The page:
In 2009, Everett’s continuing research on her pituitary condition led her to Dr. Ian McCutcheon, President of the Texas Association of Neurological Surgeons and in the Department of Neurosurgery at MD Anderson Cancer Center in Houston, where he heads a pituitary tumor program with a caseload of more than 100 patients annually.
“By 2011, it was found that the tumor had returned and it was very aggressive; growing to four-times its original size,” said Everett. “The tumor was still benign, not cancerous, but was 8-mm in size and was now really close to my optic nerve. It had to be treated or I could go blind.”
Because surgery was no longer a viable option, external radiation therapy was the medical diagnosis.
External beam radiation therapy is the treatment of cancer and other diseases with penetrating beams of high-energy waves, or streams of particles, delivered via machines.
The use of photon therapy is intended for precision targeting by uncharged particles of tumors which have spread, but can damage healthy tissue surrounding the target tissue when exiting the body.
It was determined that a better option for Everett was proton therapy, a particle therapy in which the dose of energetic protons increases while penetrating the targeted tissue, but then drops to (almost) zero as the beam retreats.
“I was really nervous about brain radiation, and the newer robotic Cyberknife treatment required the tumor to be at least 4-mm from my optic nerve; mine was only 2-mm away,” said Everett.
“Then I met Dr. Anita Mahajan, the director of MD Anderson’s Proton Therapy Center. She put me at ease with my decision immediately. Proton therapy didn’t scare me like other types of brain radiation. I was able to maintain my normal routine during treatment.”
Between Sept. 10, 2012 and mid-October, Everett had 28 treatment sessions of 20-minutes each on a Monday through Friday schedule.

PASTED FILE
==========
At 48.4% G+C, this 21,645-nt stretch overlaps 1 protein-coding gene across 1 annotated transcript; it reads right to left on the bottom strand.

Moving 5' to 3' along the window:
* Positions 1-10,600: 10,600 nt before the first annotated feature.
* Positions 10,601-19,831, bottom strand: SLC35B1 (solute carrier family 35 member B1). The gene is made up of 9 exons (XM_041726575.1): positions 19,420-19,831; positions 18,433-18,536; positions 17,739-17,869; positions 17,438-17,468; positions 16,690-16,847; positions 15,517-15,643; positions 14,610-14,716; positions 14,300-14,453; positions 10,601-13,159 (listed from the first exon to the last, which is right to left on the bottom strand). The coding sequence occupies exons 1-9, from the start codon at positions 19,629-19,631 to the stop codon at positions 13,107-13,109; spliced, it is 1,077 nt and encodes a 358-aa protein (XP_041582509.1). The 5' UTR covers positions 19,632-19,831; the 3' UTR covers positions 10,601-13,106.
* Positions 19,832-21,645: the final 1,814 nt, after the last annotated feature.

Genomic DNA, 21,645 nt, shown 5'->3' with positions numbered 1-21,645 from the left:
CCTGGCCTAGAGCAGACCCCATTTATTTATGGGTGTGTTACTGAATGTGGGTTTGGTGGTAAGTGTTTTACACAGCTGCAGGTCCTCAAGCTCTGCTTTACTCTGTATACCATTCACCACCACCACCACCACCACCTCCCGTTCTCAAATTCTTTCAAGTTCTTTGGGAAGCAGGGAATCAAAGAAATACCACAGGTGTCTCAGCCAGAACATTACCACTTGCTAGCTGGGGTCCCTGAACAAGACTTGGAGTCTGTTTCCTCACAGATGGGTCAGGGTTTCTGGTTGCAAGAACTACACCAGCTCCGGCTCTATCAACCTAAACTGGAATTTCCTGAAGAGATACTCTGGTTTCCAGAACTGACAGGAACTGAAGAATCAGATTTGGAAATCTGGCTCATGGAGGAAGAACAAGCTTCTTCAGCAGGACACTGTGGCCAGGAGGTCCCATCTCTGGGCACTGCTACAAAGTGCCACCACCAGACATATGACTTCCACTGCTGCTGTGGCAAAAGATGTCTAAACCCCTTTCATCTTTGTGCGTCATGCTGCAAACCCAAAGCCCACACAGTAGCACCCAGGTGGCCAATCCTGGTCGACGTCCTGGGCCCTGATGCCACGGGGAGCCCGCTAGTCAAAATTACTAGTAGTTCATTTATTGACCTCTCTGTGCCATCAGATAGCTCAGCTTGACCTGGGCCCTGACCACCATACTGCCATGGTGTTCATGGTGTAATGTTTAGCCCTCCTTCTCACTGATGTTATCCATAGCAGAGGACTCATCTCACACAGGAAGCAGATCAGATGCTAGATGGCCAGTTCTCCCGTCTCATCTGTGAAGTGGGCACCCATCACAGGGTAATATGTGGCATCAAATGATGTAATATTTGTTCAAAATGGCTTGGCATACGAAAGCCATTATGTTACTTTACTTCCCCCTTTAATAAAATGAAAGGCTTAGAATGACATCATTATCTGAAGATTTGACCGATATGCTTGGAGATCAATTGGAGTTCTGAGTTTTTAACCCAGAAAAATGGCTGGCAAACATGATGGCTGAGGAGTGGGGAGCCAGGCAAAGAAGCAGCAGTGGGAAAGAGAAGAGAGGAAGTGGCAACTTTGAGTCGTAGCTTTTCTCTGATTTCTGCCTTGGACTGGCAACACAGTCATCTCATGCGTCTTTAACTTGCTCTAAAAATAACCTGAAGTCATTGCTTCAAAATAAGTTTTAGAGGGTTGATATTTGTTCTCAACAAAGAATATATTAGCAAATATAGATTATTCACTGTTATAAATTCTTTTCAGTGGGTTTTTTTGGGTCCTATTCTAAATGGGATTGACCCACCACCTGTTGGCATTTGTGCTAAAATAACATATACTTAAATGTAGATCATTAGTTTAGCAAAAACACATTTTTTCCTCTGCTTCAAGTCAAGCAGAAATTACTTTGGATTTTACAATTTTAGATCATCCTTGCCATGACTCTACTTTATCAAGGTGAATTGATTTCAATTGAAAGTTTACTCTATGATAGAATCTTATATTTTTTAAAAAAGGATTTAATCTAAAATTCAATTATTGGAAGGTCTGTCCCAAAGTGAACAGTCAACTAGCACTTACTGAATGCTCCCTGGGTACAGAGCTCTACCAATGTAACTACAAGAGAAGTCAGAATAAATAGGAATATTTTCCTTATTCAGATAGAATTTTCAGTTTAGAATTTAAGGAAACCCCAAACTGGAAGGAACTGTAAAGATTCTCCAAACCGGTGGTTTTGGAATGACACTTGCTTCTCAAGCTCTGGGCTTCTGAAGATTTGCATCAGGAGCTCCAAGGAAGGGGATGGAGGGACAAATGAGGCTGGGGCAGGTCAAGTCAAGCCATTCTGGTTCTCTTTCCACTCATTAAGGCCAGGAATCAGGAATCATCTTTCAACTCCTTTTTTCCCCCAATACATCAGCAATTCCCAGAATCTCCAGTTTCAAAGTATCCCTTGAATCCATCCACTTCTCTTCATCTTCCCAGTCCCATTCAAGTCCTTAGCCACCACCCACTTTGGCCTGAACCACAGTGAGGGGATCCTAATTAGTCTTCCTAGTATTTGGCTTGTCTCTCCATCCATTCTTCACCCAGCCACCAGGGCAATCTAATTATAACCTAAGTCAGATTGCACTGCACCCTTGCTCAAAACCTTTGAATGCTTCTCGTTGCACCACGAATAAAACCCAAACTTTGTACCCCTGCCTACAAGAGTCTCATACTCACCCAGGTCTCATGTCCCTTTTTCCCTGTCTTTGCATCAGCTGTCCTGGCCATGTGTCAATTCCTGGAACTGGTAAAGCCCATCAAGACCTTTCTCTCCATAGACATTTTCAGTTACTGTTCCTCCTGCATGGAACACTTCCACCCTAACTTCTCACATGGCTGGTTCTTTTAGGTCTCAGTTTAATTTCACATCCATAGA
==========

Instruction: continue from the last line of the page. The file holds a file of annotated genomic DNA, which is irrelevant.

“We were very lucky to be able to relocate the whole family temporarily down to Houston,” said Everett.
Her husband was able to work from Houston and she was able to continue home schooling her children in between treatments from temporary housing nearby. The entire family was also able to meet the doctors and staff, who answered their questions and gave them a sense of assurance.
“I was concerned that I might lose my hair or have other side effects, but I only used eye drops for a little dry eyes and I did get pretty tired; not too bad, though,” she said.
The proton therapy gantry is housed in the pediatric wing of the hospital, so Everett developed emotional ties with other families who had someone undergoing therapy.
“We met a family from Denmark whose 8 year-old son had a brain tumor,” she said. “We’ll probably remain friends forever. It was a good experience in a bad situation.”
The reason Everett has chosen to share her personal story is to tell people to do their homework about their health and to get second, third, or as many medical opinions as necessary to feel comfortable with a medical decision. She points out that pituitary tumors are quite common.
“I spoke to eight doctors before the tumor was found,” she said. “Focus on good things that can help keep a good attitude. Find the blessings in the bad. This year I am most thankful my kids stopped worrying about Mom’s future.”